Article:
During your divorce, you may be ordered to pay alimony, also known as spousal support. It is intended to provide financial assistance to your lower-earning spouse so they can maintain a standard of living like the one they had while you were married.
Spousal support factors
The court considers several factors when deciding how much spousal support to award. These include the length of the marriage and the lifestyle the spouses had while married. If the spouses were married for a long time, the court may be more inclined to award spousal support than in short-term marriages.
The court will also review each spouse’s financial resources, including their income, assets and debts, and their earning capacities. If one spouse left the workforce to raise children or manage the household, they may need spousal support until they can find employment or depending on their age and health, may need it permanently.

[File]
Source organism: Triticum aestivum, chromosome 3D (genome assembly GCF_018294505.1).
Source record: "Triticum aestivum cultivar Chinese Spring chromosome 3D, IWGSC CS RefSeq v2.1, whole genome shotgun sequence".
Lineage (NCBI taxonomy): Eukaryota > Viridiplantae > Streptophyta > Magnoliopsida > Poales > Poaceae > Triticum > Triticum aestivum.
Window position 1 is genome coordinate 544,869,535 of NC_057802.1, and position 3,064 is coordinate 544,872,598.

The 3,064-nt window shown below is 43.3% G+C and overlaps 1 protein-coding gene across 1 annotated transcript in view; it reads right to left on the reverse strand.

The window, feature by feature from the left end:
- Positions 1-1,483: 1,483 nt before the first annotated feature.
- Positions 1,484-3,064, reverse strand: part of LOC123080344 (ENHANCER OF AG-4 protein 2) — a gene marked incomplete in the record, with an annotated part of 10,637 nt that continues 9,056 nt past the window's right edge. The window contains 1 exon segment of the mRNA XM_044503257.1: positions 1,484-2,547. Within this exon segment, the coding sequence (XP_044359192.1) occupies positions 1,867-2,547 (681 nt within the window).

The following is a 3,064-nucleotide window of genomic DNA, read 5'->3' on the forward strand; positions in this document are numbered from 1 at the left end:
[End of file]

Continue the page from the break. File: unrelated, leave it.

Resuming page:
In some situations, it may be necessary to modify the spousal support order. However, there are certain conditions that must be met to do this.
First, there usually needs to be a substantial change in circumstances from when the original support order was granted. This may include a large increase in income or on the other hand, a job loss that causes financial difficulty.
It’s important that if you need to change the spousal support amount that you do not simply stop paying. That can carry serious consequences. Instead, you must go to court to make the change and you will need to bring evidence to support the modification request.